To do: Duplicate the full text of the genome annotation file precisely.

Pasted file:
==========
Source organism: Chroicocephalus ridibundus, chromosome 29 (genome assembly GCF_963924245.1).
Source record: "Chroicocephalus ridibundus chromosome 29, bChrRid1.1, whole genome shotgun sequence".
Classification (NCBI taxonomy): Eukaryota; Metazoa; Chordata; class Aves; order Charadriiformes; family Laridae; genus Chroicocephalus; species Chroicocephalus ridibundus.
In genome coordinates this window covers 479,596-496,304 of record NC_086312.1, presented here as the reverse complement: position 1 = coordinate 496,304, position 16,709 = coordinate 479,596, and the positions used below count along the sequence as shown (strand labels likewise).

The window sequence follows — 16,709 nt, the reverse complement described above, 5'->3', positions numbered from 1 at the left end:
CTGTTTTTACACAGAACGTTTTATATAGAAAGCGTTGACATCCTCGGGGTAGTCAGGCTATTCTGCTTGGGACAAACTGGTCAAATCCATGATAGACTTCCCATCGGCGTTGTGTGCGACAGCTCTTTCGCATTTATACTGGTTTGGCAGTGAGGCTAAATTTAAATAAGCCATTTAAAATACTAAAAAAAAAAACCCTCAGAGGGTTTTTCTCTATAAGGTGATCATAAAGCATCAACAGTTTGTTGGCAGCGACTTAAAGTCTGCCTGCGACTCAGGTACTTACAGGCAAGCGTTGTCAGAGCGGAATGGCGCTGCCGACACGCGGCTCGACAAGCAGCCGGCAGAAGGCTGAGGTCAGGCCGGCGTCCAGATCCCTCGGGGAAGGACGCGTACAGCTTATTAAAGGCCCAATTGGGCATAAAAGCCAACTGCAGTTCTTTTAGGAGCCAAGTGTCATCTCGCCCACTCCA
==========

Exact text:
Source organism: Chroicocephalus ridibundus, chromosome 29 (genome assembly GCF_963924245.1).
Source record: "Chroicocephalus ridibundus chromosome 29, bChrRid1.1, whole genome shotgun sequence".
Classification (NCBI taxonomy): Eukaryota; Metazoa; Chordata; class Aves; order Charadriiformes; family Laridae; genus Chroicocephalus; species Chroicocephalus ridibundus.
In genome coordinates this window covers 479,596-496,304 of record NC_086312.1, presented here as the reverse complement: position 1 = coordinate 496,304, position 16,709 = coordinate 479,596, and the positions used below count along the sequence as shown (strand labels likewise).

The window sequence follows — 16,709 nt, the reverse complement described above, 5'->3', positions numbered from 1 at the left end:
CTGTTTTTACACAGAACGTTTTATATAGAAAGCGTTGACATCCTCGGGGTAGTCAGGCTATTCTGCTTGGGACAAACTGGTCAAATCCATGATAGACTTCCCATCGGCGTTGTGTGCGACAGCTCTTTCGCATTTATACTGGTTTGGCAGTGAGGCTAAATTTAAATAAGCCATTTAAAATACTAAAAAAAAAAACCCTCAGAGGGTTTTTCTCTATAAGGTGATCATAAAGCATCAACAGTTTGTTGGCAGCGACTTAAAGTCTGCCTGCGACTCAGGTACTTACAGGCAAGCGTTGTCAGAGCGGAATGGCGCTGCCGACACGCGGCTCGACAAGCAGCCGGCAGAAGGCTGAGGTCAGGCCGGCGTCCAGATCCCTCGGGGAAGGACGCGTACAGCTTATTAAAGGCCCAATTGGGCATAAAAGCCAACTGCAGTTCTTTTAGGAGCCAAGTGTCATCTCGCCCACTCCA